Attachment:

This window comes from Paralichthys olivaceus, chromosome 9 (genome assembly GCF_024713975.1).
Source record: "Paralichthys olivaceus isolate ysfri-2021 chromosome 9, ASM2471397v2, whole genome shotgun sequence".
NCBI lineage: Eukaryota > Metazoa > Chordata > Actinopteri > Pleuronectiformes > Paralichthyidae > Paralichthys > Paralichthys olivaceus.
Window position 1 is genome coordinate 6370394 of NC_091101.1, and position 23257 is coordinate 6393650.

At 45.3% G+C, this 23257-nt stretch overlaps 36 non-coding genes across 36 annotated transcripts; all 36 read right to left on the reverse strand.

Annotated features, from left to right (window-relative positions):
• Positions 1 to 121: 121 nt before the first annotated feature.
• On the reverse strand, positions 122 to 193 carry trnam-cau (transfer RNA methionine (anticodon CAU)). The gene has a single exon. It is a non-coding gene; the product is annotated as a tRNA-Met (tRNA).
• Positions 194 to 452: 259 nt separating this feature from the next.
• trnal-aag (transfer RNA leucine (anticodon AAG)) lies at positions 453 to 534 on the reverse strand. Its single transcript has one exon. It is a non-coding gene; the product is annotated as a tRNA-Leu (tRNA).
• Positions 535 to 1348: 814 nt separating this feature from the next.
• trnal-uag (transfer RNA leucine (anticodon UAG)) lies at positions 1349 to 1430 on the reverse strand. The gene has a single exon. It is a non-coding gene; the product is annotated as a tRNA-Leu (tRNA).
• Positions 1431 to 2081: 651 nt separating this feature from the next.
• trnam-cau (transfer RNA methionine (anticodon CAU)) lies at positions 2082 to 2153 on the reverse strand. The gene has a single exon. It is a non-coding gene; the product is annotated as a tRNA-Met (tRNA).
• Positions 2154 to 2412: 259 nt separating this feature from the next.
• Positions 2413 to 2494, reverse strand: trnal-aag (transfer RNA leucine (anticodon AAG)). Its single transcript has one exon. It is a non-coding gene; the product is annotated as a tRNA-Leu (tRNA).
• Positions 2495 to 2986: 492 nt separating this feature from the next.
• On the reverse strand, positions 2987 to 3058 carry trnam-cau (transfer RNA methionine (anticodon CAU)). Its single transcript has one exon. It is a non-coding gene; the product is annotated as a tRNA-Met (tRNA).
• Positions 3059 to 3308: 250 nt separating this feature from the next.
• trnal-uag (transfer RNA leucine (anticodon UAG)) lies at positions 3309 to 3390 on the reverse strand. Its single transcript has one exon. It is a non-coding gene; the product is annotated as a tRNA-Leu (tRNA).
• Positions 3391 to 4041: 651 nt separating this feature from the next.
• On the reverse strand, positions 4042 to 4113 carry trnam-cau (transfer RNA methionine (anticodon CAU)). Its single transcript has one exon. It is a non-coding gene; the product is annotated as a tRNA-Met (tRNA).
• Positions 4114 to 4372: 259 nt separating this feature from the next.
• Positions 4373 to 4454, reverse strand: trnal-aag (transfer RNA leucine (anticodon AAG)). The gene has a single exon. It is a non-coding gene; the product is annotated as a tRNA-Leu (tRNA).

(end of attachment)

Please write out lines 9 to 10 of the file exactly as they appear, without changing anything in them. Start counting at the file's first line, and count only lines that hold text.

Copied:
• Positions 194 to 452: 259 nt separating this feature from the next.
• trnal-aag (transfer RNA leucine (anticodon AAG)) lies at positions 453 to 534 on the reverse strand. Its single transcript has one exon. It is a non-coding gene; the product is annotated as a tRNA-Leu (tRNA).